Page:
As described in our article (1), the Hyperglycemia and Adverse Pregnancy Outcome (HAPO) Study and HAPO Follow-up Study (HAPO FUS) allowed examination of associations between maternal glucose levels during a 75-g oral glucose tolerance test (OGTT) at ∼28 weeks’ gestation, across the continuum, with child glucose metabolism at ages 10–14 years. The comment by Hulman (2) on our article (1) raises questions about exploratory trajectory analyses that complemented main regression analyses of these secondary predictors and outcomes.
First, regarding exploration of a cubic model, after the fasting blood draw, the HAPO protocol specified recording the number of minutes following glucose consumption for two subsequent blood draws: times ranged 50–70 min and 110–130 min. Using times in minutes as reported, cubic fits were explored, along with linear and quadratic models that included both fixed and random effects. Cubic models in general did not converge and thus were not reported.
Second, regarding the reported quadratic models, the comment (2) and additional reports (3) describe a rise in glucose during a 2-h OGTT, followed by a decline. It is therefore surprising that reporting a quadratic fit, given the available data, would be considered problematic (2); certainly linearity would not suffice and cubic models did not converge. Model fit criteria (4,5) identified the reported quadratic model as the best fit, given those explored for the available HAPO data. We agree with Hulman (2) that four or more time points could facilitate more accurate polynomial or spline fits.
Third, Hulman (2) states that further investigation of clinical relevance of glucose response patterns is required before changing current guidelines. Perhaps our conclusion was misunderstood; we are not advocating immediate change in current guidelines based on exploratory trajectory analyses using limited time points in HAPO data. Rather, we pointed out that the pattern of maternal glucose response, in conjunction with individual analyses of fasting, 1-h, and 2-h maternal glucose values, indicate that the full range, and likely fluctuation, of maternal glucose measures are associated with offspring metabolic outcomes.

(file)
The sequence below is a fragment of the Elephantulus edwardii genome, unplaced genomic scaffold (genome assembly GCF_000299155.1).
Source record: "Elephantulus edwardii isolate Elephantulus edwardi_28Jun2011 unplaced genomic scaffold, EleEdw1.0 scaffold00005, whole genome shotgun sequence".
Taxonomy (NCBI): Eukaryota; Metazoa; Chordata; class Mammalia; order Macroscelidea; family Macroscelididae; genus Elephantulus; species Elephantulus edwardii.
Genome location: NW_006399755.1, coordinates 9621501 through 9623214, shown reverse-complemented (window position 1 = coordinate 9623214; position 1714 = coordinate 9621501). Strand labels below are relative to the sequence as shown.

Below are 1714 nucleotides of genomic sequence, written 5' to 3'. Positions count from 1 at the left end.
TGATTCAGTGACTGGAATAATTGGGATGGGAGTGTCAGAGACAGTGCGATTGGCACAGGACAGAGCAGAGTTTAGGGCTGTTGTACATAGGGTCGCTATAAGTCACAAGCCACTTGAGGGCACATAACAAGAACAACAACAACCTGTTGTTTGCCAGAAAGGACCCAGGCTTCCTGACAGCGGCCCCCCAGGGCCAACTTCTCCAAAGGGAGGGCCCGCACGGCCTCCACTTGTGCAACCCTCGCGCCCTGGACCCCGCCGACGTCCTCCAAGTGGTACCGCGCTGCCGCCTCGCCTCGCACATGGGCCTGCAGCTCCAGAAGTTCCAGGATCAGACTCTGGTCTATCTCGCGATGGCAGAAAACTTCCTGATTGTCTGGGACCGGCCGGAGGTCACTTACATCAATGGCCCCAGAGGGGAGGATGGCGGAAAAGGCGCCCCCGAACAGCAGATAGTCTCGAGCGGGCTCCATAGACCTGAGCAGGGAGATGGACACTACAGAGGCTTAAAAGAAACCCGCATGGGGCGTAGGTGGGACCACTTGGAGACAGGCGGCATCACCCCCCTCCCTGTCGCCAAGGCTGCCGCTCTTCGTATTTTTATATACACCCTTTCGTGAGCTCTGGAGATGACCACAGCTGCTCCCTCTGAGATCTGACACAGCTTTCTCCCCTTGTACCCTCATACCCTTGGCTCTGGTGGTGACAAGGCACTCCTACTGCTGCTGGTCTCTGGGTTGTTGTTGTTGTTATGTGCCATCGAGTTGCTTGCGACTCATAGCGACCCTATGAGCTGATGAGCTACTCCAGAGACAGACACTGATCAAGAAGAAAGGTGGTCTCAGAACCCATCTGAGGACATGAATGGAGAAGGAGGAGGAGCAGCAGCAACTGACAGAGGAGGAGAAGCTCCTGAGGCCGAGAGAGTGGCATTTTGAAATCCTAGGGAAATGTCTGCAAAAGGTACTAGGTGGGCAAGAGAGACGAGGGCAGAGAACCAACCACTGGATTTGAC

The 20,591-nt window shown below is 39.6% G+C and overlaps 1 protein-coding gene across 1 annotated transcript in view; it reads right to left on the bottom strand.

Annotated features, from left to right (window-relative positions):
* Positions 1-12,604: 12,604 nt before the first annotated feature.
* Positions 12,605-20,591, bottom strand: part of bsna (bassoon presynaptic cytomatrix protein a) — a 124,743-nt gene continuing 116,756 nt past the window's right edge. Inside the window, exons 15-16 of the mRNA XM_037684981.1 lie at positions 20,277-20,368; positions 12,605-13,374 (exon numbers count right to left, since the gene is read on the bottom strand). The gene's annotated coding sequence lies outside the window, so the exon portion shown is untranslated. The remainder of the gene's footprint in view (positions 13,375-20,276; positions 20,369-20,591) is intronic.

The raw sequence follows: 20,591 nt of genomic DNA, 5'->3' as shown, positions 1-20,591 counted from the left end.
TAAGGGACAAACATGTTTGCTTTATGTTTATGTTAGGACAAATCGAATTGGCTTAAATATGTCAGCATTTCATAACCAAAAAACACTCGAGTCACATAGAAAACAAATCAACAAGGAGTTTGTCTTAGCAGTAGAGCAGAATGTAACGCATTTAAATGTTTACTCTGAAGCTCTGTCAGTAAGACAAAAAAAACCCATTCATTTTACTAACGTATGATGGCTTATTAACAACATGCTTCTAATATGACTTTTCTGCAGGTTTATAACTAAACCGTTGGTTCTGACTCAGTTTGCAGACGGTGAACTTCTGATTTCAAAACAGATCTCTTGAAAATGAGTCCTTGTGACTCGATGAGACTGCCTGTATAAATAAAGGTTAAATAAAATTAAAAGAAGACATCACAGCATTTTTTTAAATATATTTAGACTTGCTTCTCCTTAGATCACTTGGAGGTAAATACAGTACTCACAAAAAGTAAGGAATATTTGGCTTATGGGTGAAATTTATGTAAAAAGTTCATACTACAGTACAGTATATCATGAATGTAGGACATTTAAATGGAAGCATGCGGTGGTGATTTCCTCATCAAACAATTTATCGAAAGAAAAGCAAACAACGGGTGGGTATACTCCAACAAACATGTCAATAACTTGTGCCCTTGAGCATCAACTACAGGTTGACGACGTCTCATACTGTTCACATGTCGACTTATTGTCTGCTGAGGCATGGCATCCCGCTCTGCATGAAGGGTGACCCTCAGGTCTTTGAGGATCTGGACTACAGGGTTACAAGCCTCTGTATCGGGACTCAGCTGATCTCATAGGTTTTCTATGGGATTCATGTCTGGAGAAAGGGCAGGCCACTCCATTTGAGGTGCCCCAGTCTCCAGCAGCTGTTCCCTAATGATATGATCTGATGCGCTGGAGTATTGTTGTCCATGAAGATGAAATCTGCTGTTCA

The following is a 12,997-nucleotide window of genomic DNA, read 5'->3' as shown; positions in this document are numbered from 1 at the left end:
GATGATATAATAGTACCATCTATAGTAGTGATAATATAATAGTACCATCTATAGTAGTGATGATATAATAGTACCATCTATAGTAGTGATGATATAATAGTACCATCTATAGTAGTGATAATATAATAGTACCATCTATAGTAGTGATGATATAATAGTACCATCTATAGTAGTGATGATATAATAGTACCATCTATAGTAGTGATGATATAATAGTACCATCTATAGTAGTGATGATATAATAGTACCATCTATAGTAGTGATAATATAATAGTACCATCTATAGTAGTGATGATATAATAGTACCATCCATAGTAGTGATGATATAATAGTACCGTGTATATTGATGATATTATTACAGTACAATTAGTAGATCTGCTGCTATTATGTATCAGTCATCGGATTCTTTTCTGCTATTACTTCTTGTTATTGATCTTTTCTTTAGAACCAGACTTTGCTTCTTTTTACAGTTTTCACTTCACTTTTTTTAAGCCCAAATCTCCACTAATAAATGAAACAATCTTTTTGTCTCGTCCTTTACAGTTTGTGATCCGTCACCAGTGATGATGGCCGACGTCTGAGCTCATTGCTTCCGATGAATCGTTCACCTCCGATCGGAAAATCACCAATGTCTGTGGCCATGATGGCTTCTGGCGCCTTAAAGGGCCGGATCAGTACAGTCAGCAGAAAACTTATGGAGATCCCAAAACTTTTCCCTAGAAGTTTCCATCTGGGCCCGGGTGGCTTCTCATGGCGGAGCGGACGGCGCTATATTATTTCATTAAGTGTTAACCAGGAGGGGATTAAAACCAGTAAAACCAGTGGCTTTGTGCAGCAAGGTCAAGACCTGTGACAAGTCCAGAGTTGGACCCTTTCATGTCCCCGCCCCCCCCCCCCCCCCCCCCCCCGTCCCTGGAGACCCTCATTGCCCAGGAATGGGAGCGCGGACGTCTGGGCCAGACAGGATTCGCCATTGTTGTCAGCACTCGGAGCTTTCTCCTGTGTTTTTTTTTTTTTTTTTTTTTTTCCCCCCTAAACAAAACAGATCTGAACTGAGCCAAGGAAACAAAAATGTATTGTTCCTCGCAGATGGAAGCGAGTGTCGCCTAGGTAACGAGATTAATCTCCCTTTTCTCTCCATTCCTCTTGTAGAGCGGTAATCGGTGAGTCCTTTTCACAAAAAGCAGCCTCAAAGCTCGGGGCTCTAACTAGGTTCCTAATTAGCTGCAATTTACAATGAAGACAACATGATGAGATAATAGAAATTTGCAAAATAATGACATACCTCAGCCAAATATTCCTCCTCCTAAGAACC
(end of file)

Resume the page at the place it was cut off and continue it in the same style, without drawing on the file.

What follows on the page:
Fourth, regarding the direct comparison of child impaired glucose tolerance for trajectory groups B and C, this would certainly be straightforward analytically. Given the exploratory nature of these analyses, we simply chose to interpret associations relative to class A with largest membership that appeared to reflect normal maternal glucose response rather than perform pairwise comparisons for all classes.
Fifth, regarding Fig. 3 (1), we plotted lowess curves within estimated latent class groups to help confirm appropriateness of a quadratic shape for the available data. We acknowledge that plots of the estimated quadratic trajectories would also be informative.
Undoubtedly, maternal glucose response during an OGTT is more dynamic than captured by available HAPO data. Trajectory models were explored to complement analyses that emphasized individual associations of fasting, 1-h, and 2-h maternal glucose across the continuum with offspring metabolic outcomes. We agree that increased granularity of timed glucose measures in future studies would enhance physiological understanding and potential clinical utility of well-calibrated models of pregnancy OGTT data.
Funding. The HAPO FUS is funded by grant 1U01DK094830 from the National Institute of Diabetes and Digestive and Kidney Diseases and the Eunice Kennedy Shriver National Institute of Child Health and Human Development. The HAPO Study was funded by the Eunice Kennedy Shriver National Institute of Child Health and Human Development (R01-HD-34242 and R01-HD-34243). HAPO FUS data were collected and managed using REDCap electronic data capture tools hosted at Northwestern University Feinberg School of Medicine. REDCap is supported at the Northwestern University Feinberg School of Medicine by the Northwestern University Clinical and Translational Sciences Institute, which is supported by the National Institutes of Health’s National Center for Advancing Translational Sciences, grant UL1TR001422.
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Duality of Interest. No potential conflicts of interest relevant to this article were reported.